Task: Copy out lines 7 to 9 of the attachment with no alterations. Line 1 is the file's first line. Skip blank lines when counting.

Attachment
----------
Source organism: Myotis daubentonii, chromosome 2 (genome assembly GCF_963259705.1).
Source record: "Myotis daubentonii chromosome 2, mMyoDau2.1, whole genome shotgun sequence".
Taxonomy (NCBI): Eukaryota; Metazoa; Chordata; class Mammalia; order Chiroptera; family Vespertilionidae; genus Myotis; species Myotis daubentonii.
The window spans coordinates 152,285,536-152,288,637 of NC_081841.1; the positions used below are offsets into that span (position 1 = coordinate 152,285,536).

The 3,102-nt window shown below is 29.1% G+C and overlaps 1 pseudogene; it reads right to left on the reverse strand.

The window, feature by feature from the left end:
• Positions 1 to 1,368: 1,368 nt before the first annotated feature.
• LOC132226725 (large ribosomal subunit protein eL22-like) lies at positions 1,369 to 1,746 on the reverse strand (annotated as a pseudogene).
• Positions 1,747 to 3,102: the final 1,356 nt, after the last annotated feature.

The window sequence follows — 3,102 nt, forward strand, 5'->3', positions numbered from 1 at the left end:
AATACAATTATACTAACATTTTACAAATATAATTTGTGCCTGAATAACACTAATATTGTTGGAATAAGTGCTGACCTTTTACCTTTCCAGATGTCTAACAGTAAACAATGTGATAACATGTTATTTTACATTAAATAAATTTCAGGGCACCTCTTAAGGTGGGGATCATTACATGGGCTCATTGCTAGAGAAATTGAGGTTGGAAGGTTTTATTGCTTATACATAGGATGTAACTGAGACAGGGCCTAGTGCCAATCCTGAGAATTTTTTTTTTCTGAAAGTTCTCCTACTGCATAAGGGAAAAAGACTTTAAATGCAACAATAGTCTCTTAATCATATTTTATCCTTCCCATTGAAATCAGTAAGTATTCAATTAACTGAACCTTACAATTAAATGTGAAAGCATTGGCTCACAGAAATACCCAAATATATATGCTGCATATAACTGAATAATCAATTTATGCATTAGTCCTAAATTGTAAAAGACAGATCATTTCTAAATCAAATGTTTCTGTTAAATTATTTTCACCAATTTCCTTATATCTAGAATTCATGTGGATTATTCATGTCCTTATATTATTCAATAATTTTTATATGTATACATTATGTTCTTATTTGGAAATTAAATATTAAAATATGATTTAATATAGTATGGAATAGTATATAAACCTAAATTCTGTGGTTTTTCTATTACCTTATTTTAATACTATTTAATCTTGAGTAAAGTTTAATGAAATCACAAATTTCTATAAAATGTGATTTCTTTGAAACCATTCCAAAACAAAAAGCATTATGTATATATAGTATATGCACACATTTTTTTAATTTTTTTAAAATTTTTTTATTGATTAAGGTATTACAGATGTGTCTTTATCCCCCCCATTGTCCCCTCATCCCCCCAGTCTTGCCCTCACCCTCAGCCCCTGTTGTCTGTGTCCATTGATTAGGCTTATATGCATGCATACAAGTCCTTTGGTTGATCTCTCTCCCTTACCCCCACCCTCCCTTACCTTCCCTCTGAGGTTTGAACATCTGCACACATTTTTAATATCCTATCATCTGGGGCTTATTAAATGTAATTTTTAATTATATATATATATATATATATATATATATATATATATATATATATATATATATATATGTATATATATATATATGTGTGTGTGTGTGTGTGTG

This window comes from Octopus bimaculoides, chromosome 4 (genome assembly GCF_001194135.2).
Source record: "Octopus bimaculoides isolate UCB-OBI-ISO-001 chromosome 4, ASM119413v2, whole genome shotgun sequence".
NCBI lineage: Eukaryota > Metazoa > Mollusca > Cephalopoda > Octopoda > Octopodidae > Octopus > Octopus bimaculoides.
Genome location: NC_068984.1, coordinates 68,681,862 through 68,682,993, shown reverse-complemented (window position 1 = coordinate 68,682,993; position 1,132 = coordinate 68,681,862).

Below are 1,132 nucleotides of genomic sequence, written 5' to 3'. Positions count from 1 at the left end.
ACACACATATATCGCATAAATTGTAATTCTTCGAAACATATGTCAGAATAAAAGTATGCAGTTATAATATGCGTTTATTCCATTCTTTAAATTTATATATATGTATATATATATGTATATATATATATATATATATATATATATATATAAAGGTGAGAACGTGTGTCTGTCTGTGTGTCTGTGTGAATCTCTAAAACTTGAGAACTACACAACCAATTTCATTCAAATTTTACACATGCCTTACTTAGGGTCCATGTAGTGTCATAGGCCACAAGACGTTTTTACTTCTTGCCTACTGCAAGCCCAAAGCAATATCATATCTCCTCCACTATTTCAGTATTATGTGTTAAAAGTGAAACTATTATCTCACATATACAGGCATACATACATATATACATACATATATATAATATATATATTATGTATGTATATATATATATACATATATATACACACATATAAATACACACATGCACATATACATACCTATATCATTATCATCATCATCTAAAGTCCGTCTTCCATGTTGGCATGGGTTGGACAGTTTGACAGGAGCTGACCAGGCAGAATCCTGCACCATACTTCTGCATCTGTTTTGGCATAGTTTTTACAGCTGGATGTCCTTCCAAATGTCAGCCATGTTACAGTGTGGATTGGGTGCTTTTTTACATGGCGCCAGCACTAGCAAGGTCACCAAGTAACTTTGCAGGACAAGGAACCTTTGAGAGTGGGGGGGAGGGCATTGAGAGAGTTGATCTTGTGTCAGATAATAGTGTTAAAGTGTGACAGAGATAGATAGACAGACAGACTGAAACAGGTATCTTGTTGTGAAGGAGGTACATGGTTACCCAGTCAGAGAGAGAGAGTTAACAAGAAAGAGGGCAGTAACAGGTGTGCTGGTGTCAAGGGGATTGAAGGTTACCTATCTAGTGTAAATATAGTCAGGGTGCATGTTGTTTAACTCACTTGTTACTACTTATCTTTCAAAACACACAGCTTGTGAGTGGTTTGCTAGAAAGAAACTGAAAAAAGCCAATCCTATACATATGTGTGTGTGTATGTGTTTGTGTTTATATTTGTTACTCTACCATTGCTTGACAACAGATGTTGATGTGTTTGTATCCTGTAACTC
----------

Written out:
• Positions 1 to 1,368: 1,368 nt before the first annotated feature.
• LOC132226725 (large ribosomal subunit protein eL22-like) lies at positions 1,369 to 1,746 on the reverse strand (annotated as a pseudogene).
• Positions 1,747 to 3,102: the final 1,356 nt, after the last annotated feature.